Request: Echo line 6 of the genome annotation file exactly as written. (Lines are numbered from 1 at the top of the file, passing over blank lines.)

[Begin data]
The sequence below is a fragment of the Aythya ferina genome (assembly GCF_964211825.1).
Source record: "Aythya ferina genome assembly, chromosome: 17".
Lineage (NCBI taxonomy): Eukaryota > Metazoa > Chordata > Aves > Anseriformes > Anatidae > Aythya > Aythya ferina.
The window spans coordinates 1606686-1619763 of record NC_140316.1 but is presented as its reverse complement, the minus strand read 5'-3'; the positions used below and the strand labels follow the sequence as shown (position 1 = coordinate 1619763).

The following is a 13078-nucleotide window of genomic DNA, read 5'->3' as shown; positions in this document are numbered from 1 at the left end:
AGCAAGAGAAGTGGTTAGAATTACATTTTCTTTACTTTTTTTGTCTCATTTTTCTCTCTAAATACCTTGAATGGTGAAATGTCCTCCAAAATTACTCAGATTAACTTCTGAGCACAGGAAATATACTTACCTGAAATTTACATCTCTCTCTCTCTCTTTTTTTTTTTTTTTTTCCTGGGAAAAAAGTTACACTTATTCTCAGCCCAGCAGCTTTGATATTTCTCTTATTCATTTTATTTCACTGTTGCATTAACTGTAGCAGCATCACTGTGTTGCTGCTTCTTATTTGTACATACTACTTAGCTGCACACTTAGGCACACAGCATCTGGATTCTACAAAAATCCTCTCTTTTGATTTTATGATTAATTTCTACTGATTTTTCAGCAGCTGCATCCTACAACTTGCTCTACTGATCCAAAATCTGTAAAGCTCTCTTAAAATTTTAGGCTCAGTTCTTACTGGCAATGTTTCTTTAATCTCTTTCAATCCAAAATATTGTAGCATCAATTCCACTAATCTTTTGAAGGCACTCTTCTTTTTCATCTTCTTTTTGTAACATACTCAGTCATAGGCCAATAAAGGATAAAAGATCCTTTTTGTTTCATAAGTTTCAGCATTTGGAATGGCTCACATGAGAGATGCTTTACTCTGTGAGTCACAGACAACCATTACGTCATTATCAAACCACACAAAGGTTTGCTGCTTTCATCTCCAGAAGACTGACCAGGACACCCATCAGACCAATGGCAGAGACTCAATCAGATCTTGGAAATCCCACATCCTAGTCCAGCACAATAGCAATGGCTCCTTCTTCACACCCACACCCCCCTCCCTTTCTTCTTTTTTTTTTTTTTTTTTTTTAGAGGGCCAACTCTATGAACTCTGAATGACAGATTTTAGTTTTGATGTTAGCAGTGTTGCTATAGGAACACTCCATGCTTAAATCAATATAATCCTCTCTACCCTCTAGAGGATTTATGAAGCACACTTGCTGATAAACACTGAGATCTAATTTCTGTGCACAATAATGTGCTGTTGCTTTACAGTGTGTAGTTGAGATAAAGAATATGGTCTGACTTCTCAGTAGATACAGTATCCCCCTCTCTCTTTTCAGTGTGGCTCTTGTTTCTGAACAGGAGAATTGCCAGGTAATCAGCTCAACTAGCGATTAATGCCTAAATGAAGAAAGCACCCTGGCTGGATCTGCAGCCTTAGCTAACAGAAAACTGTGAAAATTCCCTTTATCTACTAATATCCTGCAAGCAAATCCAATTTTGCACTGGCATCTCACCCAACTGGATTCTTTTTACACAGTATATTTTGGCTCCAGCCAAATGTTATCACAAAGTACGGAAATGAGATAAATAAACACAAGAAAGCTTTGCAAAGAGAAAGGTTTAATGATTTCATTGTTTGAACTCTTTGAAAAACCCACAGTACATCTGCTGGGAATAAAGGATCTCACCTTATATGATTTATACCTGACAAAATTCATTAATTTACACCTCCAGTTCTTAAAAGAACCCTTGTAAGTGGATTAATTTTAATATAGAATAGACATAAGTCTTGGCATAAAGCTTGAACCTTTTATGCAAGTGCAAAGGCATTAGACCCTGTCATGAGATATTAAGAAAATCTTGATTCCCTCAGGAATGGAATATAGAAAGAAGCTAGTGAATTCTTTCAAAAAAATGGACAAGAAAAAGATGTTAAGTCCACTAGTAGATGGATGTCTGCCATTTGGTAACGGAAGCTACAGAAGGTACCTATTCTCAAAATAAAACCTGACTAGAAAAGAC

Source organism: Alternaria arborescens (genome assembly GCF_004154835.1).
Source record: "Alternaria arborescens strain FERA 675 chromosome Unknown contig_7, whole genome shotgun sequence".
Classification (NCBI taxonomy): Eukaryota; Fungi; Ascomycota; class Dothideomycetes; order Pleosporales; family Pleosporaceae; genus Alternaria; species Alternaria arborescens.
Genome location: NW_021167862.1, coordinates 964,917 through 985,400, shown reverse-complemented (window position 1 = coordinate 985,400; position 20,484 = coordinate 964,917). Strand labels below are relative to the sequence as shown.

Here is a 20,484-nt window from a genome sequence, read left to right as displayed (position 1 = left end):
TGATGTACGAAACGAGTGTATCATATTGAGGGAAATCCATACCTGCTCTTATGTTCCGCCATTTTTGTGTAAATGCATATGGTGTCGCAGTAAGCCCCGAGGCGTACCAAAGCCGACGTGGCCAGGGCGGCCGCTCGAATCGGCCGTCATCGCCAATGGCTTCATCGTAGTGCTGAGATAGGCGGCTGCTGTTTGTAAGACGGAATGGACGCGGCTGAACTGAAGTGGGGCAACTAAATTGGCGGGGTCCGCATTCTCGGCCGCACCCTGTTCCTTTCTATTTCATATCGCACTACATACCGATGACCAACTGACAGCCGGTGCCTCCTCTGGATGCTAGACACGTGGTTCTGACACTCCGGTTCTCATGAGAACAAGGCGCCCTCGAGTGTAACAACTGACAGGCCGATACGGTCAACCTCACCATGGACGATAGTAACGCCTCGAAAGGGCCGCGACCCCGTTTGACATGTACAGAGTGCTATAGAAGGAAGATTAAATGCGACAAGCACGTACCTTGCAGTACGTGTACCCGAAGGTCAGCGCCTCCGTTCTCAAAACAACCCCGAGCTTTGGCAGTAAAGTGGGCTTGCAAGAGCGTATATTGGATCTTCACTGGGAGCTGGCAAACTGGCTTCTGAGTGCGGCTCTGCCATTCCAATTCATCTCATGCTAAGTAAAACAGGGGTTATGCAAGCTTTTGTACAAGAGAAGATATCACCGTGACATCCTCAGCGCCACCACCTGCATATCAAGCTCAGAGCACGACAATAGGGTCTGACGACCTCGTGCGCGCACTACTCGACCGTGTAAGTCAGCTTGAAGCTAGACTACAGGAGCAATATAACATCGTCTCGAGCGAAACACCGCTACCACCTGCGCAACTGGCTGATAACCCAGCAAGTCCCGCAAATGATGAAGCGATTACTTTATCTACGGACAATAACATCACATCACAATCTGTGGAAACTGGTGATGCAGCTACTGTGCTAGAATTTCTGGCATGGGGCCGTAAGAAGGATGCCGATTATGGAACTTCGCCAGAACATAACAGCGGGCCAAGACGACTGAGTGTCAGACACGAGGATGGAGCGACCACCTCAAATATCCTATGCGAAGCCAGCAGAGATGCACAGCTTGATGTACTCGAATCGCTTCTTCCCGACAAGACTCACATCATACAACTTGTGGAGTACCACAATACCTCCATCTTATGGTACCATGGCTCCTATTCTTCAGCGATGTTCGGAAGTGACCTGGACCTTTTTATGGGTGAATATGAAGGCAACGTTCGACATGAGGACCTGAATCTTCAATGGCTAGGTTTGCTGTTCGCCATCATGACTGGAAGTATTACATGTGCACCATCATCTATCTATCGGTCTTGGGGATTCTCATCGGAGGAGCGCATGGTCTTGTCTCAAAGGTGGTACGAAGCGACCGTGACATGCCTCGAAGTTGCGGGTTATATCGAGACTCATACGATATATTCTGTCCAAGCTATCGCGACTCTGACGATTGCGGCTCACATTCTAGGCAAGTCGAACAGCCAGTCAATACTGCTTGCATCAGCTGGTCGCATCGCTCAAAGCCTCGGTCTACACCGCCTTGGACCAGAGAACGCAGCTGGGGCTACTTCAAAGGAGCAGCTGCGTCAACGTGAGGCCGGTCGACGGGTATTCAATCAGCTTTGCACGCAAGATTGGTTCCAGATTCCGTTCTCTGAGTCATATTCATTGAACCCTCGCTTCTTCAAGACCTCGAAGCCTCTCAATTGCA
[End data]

AGCAAGAGAAGTGGTTAGAATTACATTTTCTTTACTTTTTTTGTCTCATTTTTCTCTCTAAATACCTTGAATGGTGAAATGTCCTCCAAAATTACTCAGATTAACTTCTGAGCACAGGAAATATACTTACCTGAAATTTACATCTCTCTCTCTCTCTTTTTTTTTTTTTTTTTCCTGGGAAAAAAGTTACACTTATTCTCAGCCCAGCAGCTTTGATATTTCTCTTATTCATTTTATTTCACTGTTGCATTAACTGTAGCAGCATCACTGTGTTGCTGCTTCTTATTTGTACATACTACTTAGCTGCACACTTAGGCACACAGCATCTGGATTCTACAAAAATCCTCTCTTTTGATTTTATGATTAATTTCTACTGATTTTTCAGCAGCTGCATCCTACAACTTGCTCTACTGATCCAAAATCTGTAAAGCTCTCTTAAAATTTTAGGCTCAGTTCTTACTGGCAATGTTTCTTTAATCTCTTTCAATCCAAAATATTGTAGCATCAATTCCACTAATCTTTTGAAGGCACTCTTCTTTTTCATCTTCTTTTTGTAACATACTCAGTCATAGGCCAATAAAGGATAAAAGATCCTTTTTGTTTCATAAGTTTCAGCATTTGGAATGGCTCACATGAGAGATGCTTTACTCTGTGAGTCACAGACAACCATTACGTCATTATCAAACCACACAAAGGTTTGCTGCTTTCATCTCCAGAAGACTGACCAGGACACCCATCAGACCAATGGCAGAGACTCAATCAGATCTTGGAAATCCCACATCCTAGTCCAGCACAATAGCAATGGCTCCTTCTTCACACCCACACCCCCCTCCCTTTCTTCTTTTTTTTTTTTTTTTTTTTTAGAGGGCCAACTCTATGAACTCTGAATGACAGATTTTAGTTTTGATGTTAGCAGTGTTGCTATAGGAACACTCCATGCTTAAATCAATATAATCCTCTCTACCCTCTAGAGGATTTATGAAGCACACTTGCTGATAAACACTGAGATCTAATTTCTGTGCACAATAATGTGCTGTTGCTTTACAGTGTGTAGTTGAGATAAAGAATATGGTCTGACTTCTCAGTAGATACAGTATCCCCCTCTCTCTTTTCAGTGTGGCTCTTGTTTCTGAACAGGAGAATTGCCAGGTAATCAGCTCAACTAGCGATTAATGCCTAAATGAAGAAAGCACCCTGGCTGGATCTGCAGCCTTAGCTAACAGAAAACTGTGAAAATTCCCTTTATCTACTAATATCCTGCAAGCAAATCCAATTTTGCACTGGCATCTCACCCAACTGGATTCTTTTTACACAGTATATTTTGGCTCCAGCCAAATGTTATCACAAAGTACGGAAATGAGATAAATAAACACAAGAAAGCTTTGCAAAGAGAAAGGTTTAATGATTTCATTGTTTGAACTCTTTGAAAAACCCACAGTACATCTGCTGGGAATAAAGGATCTCACCTTATATGATTTATACCTGACAAAATTCATTAATTTACACCTCCAGTTCTTAAAAGAACCCTTGTAAGTGGATTAATTTTAATATAGAATAGACATAAGTCTTGGCATAAAGCTTGAACCTTTTATGCAAGTGCAAAGGCATTAGACCCTGTCATGAGATATTAAGAAAATCTTGATTCCCTCAGGAATGGAATATAGAAAGAAGCTAGTGAATTCTTTCAAAAAAATGGACAAGAAAAAGATGTTAAGTCCACTAGTAGATGGATGTCTGCCATTTGGTAACGGAAGCTACAGAAGGTACCTATTCTCAAAATAAAACCTGACTAGAAAAGAC